Toyota Seals Gap With GM
The Toyota Motor Corp. built more than 9 million vehicles last year for the first time. The production narrowed the gap with General Motors Corp. which has 160,000 more. This has tickled speculations among auto enthusiasts. Some are anticipating for a new auto giant reign while others detest its happening.
Toyota reported that its production output increased by 9.5 per cent in 2006 to 9.02 million vehicles despite a contraction in the Japanese market. The automaker’s production includes Toyota’s affiliates - Daihatsu and Hino. On the other hand, GM also reported 9.18 million vehicle productions for the same year. This figure was a slight increase from 9.05 million in 2005. As such, many analysts in the industry are expecting that GM will fall a notch lower to make way for Toyota as the new automotive leader around the globe.
Toyota expects to sell 9.34 million vehicles for 2007. The automaker also expects to sell 2.68 million vehicles in the United States alone to raise its sales by 6 per cent. "Things are going very well with Toyota, and it's likely to achieve its target for this year," said Shotaro Noguchi, an auto analyst for the Mitsubishi UFJ Securities Co. in Tokyo.
Honda, another fast-rising Japanese automaker, has reported an increase of 6.6 per cent in global output to 3.63 million vehicles. Nissan, on the other hand, overtook Honda in 2004 when the production of the latter declined by 7.7 per cent to 3.24 million vehicles.
Honda, though, is coping from its previous losses because of the brisk sales of its Civic compact in the United States and Chinas. The strong demand in overseas markets is the primary reason why Japanese automakers are creating big waves in the auto industry realm. As a fact, these automakers are struggling in their home market. It can be recalled that in 2006, Japan tripped off to third place behind China.
Cars and trucks sales in China increased by more than a third last year to 7.2 million vehicles while in Japan, vehicle sales shrank to 5.7 million. This information was divulged by J.P. Morgan investment firm. In Japan, the real growth segment is mini-vehicles that weigh half as much as traditional cars. However, when mini-vehicles are to be excluded, Japan’s market totaled 3.7 million units in 2006 after an 18th consecutive monthly decline in December. "We believe earnings will remain structurally dependent on overseas sales growth in 2007," J.P. Morgan concluded.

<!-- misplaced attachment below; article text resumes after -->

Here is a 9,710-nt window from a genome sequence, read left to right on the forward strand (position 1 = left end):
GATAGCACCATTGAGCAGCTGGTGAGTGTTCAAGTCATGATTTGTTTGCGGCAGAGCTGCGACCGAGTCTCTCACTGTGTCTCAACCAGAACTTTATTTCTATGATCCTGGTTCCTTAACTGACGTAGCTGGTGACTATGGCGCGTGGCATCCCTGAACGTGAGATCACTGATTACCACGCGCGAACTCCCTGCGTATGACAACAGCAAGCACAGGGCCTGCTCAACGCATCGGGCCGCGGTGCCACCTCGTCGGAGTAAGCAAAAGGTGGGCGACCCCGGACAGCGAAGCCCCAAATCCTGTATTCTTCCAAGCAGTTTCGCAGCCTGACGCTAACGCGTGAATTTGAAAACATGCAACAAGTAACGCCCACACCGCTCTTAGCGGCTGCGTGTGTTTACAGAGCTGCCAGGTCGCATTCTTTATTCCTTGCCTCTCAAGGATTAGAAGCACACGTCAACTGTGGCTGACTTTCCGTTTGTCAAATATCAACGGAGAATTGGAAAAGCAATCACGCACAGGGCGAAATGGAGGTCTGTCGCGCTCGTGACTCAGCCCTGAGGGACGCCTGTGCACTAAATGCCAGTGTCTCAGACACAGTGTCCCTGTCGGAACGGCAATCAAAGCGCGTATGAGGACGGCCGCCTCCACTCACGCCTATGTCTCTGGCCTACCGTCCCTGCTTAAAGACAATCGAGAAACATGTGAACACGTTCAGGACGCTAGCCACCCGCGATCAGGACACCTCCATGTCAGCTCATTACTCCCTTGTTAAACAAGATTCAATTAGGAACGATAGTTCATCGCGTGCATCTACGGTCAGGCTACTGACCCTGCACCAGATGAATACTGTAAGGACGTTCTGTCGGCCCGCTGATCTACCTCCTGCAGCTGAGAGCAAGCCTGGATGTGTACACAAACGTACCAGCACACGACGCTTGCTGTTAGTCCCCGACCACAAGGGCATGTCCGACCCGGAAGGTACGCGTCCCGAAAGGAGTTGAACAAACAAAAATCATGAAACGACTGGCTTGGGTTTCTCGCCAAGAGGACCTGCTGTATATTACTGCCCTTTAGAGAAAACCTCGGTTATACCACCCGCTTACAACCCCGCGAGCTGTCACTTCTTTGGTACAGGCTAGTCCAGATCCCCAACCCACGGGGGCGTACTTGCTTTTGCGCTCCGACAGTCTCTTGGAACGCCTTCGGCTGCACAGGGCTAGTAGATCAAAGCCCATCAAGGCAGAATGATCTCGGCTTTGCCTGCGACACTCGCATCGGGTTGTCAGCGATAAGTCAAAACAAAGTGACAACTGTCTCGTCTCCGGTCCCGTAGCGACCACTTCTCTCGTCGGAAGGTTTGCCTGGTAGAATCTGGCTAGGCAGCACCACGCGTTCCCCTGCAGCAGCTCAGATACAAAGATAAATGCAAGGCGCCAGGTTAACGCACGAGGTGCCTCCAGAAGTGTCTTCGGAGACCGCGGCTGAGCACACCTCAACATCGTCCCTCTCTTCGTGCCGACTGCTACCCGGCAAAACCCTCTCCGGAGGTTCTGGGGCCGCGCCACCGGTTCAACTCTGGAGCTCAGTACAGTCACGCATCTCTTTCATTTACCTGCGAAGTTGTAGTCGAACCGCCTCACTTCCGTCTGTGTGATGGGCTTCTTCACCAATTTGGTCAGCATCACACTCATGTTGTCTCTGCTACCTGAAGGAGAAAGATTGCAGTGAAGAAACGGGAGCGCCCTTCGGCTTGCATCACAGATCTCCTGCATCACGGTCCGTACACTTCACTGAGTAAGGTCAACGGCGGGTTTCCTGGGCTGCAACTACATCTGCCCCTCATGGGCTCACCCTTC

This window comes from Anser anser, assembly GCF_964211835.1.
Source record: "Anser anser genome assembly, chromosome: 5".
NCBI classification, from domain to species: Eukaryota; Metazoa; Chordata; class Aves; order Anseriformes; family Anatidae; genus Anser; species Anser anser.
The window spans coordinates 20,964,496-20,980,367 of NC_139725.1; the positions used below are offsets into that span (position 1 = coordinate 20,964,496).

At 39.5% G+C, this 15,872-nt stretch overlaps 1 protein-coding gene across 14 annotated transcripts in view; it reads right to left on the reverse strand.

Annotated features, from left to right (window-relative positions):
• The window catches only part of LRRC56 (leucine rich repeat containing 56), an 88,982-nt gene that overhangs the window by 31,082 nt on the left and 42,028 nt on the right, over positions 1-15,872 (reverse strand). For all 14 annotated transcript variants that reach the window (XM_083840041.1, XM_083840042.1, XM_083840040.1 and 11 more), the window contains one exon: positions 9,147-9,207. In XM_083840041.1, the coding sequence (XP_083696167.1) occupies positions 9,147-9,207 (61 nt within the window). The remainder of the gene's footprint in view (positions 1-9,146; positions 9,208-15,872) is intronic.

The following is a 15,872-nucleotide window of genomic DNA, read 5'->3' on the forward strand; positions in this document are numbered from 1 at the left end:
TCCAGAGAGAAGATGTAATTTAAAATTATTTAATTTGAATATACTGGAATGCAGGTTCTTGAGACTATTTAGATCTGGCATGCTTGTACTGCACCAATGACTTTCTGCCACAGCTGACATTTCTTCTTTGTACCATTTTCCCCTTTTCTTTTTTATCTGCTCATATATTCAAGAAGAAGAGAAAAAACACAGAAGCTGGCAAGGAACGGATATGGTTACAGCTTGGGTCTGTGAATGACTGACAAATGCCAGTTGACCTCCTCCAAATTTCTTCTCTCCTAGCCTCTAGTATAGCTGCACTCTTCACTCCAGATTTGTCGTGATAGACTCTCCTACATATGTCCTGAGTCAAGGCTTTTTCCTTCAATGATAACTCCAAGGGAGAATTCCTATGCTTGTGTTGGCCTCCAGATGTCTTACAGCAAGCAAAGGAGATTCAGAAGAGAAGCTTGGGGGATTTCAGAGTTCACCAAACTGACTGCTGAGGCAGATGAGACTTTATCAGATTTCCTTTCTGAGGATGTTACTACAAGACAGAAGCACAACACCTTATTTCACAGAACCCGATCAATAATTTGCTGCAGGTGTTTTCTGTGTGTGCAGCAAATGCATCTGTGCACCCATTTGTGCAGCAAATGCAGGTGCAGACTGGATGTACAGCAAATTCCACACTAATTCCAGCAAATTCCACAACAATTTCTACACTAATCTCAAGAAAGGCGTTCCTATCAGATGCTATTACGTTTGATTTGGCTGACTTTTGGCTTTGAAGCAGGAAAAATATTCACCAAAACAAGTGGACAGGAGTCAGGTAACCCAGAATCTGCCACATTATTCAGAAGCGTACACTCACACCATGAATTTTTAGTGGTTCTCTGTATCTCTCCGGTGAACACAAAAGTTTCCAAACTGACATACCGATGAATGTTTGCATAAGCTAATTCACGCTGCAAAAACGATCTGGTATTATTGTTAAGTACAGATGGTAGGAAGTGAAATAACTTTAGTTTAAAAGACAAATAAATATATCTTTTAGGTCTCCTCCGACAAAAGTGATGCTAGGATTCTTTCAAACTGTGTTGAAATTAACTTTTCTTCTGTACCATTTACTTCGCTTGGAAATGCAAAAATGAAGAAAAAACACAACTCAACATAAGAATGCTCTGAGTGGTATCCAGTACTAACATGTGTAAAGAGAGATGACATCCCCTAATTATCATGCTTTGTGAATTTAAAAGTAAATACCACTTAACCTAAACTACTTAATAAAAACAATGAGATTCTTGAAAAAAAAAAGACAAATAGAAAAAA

GM is so far the largest car manufacturer around the globe. The corporation is founded in 1908. Today, it has about 327,000 workers globally. The automaker’s cars and trucks are sold in 33 countries. In 2005, about 9.17 million GM vehicles were sold under its established brands that include Buick, Cadillac, Chevrolet, GMC, Hummer, Opel, Pontiac, Saab, Saturn and Vauxhall. These brands are known for their efficiency, durability, comfort and performance. The functionality of its vehicles is boosted by high-quality auto parts like EBC brake pads, improved suspension, rotors and powerful engines.
Toyota, on the other hand, is so far world’s second largest automaker. The automaker has also established a good reputation in the manufacture of hybrids. In addition, it is sending more positive vibes in the auto industry than other automakers these days. To gauge its prowess, the corporation is also the world's eighth largest company by revenue. With the growing vehicle demands around the globe and with the rising excellence in the field, Toyota is expected to rule auto industry this year or at least no later than 2008. This expectation, which is anchored on the automaker’s 9.4 million vehicle production target for this year, is also supported by individual analysts’ predictions.
About the Author: Anthony Fontanelle is a 35-year-old automotive buff who grew up in the Windy City. He does freelance work for an automotive magazine when he is not busy customizing cars in his shop.